3 Women That Changed The History Of Medical Science
Pioneering women who took on the male-dominated world.
It takes the term “sisters, are doing it for themselves” to a whole new and literal level but leading the private healthcare industry in Britain is an increasing number of women. Last year (2020), the British Medical Journal published its top 100 women in healthcare list and all areas of the medical fraternity (sorority even); you’ll find brave and pioneering women who have made outstanding contributions to the field of healthcare excellence for decades.
Medical science is undergoing a massive leap forward thanks to advances in healthcare; we’re at an exhilarating stage of robot technology in our research and development, so one could argue that it’s the perfect time to enter the profession, especially for women.
So while we don’t have the space in this post to celebrate every one of those 100 inspiring women, we’re going to pick on just a few of the brave, pioneering women who took on the male-dominated world of medical science throughout history and won.
ELIZABETH BLACKWELL (1821 - 1910)
Elizabeth Blackwell was a physician and notable as the first woman to receive a medical degree in the United States and the first woman on the register of the General Medical Council. Furthermore, as an inspiring feather in the cap of aspiring Britons of the female kind, she was born in Bristol, making her very British indeed.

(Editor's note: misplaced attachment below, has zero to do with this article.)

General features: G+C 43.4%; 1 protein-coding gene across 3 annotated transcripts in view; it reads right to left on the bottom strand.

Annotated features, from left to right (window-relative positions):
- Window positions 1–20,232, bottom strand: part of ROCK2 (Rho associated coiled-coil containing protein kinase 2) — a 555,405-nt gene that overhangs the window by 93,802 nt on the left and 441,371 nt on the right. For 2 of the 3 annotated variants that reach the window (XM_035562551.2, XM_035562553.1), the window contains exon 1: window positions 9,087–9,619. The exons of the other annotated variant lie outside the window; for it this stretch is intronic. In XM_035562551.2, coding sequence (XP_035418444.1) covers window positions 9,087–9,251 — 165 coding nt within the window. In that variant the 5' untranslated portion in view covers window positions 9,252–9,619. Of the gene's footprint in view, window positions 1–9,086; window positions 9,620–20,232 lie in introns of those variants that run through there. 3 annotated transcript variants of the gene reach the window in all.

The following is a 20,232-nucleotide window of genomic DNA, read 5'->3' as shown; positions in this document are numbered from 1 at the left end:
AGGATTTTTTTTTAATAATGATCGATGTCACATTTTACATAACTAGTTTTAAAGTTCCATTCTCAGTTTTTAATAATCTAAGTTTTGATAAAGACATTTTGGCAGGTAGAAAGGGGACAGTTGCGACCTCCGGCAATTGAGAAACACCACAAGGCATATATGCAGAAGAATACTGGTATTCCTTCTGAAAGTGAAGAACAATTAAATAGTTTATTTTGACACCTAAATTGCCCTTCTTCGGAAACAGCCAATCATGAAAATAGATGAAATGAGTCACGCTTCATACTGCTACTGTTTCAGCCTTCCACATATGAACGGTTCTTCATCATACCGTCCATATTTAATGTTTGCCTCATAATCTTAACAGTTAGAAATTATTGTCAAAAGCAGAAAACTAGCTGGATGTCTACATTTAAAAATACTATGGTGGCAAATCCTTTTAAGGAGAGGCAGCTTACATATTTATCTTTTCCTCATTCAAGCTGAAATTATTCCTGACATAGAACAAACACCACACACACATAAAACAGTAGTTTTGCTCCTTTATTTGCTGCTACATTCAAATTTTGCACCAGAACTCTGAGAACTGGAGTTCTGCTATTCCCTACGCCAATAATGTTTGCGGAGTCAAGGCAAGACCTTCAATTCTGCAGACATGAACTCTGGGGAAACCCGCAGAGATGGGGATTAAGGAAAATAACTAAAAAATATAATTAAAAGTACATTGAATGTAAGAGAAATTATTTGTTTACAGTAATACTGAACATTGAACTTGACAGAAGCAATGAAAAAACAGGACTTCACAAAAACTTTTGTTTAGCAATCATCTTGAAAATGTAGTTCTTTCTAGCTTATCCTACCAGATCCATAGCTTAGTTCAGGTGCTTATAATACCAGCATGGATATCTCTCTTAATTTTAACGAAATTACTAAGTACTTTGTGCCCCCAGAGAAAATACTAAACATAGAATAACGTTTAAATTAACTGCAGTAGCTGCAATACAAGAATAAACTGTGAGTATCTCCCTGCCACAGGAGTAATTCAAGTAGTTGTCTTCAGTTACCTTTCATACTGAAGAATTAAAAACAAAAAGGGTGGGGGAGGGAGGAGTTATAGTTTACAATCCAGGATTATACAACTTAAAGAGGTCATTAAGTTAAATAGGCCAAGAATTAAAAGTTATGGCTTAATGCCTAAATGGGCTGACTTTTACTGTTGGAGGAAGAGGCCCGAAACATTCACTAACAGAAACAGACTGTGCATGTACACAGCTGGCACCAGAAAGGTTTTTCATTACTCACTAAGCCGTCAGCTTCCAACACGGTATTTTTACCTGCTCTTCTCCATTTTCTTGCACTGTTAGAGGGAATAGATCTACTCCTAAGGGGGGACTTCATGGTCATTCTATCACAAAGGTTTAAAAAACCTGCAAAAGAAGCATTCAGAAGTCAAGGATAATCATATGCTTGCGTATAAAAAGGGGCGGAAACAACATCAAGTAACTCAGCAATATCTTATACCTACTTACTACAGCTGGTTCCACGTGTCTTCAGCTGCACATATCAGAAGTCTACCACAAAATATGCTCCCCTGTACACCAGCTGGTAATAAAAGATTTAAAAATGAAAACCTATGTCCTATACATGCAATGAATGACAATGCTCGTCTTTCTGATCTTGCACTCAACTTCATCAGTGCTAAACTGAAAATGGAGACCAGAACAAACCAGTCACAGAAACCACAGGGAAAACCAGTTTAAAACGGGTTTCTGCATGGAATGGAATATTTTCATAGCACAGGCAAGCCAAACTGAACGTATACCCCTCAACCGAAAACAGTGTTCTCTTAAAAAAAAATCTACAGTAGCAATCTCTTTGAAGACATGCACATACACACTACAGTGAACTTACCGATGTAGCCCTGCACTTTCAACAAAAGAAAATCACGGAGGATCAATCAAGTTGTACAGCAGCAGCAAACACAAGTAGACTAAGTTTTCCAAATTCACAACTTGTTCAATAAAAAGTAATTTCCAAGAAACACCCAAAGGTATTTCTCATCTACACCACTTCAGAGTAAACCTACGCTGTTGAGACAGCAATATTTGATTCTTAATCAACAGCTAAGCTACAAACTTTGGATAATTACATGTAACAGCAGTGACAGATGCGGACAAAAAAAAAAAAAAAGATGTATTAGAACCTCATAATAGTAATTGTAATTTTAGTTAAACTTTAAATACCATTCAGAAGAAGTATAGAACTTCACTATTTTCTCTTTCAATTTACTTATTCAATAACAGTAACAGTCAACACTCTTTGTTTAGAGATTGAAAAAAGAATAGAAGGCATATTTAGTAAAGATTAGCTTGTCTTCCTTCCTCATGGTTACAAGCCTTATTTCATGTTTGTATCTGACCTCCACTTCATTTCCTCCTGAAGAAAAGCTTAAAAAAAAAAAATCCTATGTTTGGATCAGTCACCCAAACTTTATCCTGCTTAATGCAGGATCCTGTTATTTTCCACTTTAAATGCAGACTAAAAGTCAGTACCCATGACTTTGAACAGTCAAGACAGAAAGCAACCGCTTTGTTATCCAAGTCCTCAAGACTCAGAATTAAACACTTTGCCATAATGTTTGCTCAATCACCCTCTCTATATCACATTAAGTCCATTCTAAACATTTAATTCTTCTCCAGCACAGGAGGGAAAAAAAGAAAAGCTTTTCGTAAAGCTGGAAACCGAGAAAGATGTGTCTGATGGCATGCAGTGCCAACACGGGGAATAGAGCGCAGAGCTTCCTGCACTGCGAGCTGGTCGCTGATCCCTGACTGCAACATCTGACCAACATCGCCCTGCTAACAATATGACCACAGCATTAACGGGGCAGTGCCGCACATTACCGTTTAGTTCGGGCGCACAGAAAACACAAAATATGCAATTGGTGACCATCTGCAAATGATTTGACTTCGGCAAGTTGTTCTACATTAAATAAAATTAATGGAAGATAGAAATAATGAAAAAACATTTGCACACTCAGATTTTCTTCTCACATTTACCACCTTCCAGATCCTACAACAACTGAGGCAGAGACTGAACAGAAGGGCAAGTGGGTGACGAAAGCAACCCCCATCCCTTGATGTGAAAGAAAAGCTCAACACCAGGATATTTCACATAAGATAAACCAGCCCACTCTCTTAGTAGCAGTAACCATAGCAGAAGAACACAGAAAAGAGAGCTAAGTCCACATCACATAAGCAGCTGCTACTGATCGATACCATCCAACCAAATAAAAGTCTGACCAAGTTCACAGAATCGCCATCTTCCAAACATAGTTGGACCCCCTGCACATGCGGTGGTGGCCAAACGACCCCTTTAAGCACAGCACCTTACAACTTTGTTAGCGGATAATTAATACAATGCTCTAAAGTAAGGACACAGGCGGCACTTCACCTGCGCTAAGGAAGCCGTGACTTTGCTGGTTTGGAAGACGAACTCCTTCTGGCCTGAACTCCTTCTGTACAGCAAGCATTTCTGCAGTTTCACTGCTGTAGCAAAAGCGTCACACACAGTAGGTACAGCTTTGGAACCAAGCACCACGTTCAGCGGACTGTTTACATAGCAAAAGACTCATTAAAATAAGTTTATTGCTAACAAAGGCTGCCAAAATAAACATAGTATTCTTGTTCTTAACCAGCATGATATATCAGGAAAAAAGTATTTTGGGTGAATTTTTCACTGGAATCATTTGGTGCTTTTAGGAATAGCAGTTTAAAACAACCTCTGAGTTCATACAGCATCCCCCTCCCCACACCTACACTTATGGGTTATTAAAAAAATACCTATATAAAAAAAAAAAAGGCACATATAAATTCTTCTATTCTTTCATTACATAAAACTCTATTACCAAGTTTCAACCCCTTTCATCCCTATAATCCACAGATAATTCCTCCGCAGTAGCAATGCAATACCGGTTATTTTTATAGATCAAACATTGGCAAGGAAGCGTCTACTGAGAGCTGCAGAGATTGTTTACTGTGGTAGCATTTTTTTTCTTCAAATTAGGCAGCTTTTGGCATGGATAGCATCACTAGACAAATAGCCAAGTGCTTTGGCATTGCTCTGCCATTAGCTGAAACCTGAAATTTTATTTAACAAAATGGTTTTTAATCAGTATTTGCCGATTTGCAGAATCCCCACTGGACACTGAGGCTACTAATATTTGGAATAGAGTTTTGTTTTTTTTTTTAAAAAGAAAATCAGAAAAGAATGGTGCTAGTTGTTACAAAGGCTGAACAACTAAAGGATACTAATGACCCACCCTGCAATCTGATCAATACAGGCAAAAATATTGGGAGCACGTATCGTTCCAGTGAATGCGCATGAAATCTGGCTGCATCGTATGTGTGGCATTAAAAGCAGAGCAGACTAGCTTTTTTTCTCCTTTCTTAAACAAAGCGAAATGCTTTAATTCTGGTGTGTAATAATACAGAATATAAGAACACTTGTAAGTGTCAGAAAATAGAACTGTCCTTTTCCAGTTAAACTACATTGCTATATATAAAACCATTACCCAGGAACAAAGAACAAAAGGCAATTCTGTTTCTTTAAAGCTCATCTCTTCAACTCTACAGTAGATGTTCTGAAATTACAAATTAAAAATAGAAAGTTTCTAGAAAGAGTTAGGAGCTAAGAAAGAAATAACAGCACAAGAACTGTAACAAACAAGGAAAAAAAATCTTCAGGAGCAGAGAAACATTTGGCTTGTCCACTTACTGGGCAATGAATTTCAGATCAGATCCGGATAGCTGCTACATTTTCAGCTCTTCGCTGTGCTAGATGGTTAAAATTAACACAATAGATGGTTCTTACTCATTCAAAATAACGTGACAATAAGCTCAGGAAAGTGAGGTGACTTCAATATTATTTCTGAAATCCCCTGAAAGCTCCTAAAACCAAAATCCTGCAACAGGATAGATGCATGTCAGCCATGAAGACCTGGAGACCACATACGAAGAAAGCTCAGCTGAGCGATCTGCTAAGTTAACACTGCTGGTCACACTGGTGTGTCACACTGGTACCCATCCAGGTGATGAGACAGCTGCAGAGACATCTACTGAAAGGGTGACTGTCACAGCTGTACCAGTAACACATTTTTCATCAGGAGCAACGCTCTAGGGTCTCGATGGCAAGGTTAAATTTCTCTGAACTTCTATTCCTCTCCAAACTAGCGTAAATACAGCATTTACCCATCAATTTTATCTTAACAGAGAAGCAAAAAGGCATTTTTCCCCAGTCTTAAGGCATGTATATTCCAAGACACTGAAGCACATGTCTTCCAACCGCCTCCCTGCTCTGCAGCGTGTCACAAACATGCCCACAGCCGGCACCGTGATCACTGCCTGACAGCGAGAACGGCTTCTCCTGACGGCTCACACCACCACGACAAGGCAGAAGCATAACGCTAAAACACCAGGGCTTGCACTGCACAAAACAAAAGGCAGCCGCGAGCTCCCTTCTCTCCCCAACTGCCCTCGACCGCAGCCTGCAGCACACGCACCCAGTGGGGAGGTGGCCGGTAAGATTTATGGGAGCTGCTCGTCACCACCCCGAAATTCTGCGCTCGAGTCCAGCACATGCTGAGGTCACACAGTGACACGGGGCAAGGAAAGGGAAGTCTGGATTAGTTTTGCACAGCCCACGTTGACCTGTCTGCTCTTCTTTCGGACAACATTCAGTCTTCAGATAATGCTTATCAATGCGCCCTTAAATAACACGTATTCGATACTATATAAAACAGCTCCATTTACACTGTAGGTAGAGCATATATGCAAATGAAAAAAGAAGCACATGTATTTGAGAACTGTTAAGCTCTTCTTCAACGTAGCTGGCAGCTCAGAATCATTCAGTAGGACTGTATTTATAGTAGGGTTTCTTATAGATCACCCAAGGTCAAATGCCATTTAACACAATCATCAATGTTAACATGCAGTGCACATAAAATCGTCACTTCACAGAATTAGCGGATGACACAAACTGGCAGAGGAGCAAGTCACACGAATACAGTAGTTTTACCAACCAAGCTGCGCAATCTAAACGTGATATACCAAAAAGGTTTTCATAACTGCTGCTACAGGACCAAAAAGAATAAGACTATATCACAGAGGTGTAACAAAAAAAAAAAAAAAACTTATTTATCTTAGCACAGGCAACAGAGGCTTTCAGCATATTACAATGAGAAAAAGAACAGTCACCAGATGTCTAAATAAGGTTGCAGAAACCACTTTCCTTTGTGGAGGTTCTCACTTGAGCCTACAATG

She faced much discrimination and had very few patients, probably down to the perception that woman doctors were abortionists. She and her sister contributed to the American Civil War efforts, and she was an avowed abolitionist.
GERTRUDE ELION (1918 - 1999)
Honored for her work as a pharmacologist and biochemist in the field of treating diseases, this American woman went on to share the 1988 Nobel Prize for her efforts in developing drugs to treat serious diseases. After retiring, he supervised the development of the drug azidothymidine, which is an AIDS treatment that prevents the transmission of the HIV Virus from mother to child.
MARI CURIE (1867 - 1934)
Marie Curie was a Polish (but naturalized French citizen) physicist and chemist who conducted pioneering research in radioactivity. She was the first woman to win a Nobel Prize and is also the only woman to have won the award twice. Curie is also the only person to have won the award for recognition of work done in two different scientific fields, and she was the first woman to become a professor at the University of Paris.
It is not surprising then that women continue to lead the charge in medical advancements and areas of healthcare excellence in Britain today, with female medical school students outnumbering their male counterparts for the first time in history.
The United Kingdom continues to attract top performers in various areas of the medical field from all over the world, and a large number of these people coming to build their careers here are women. Many are going into the NHS while many are opening up private practices and; or working at global research facilities of excellence all over the United Kingdom.
The time has never been better to realize your medical career ambitions, so be brave, bold and confident and find your inspiration from these incredible women.
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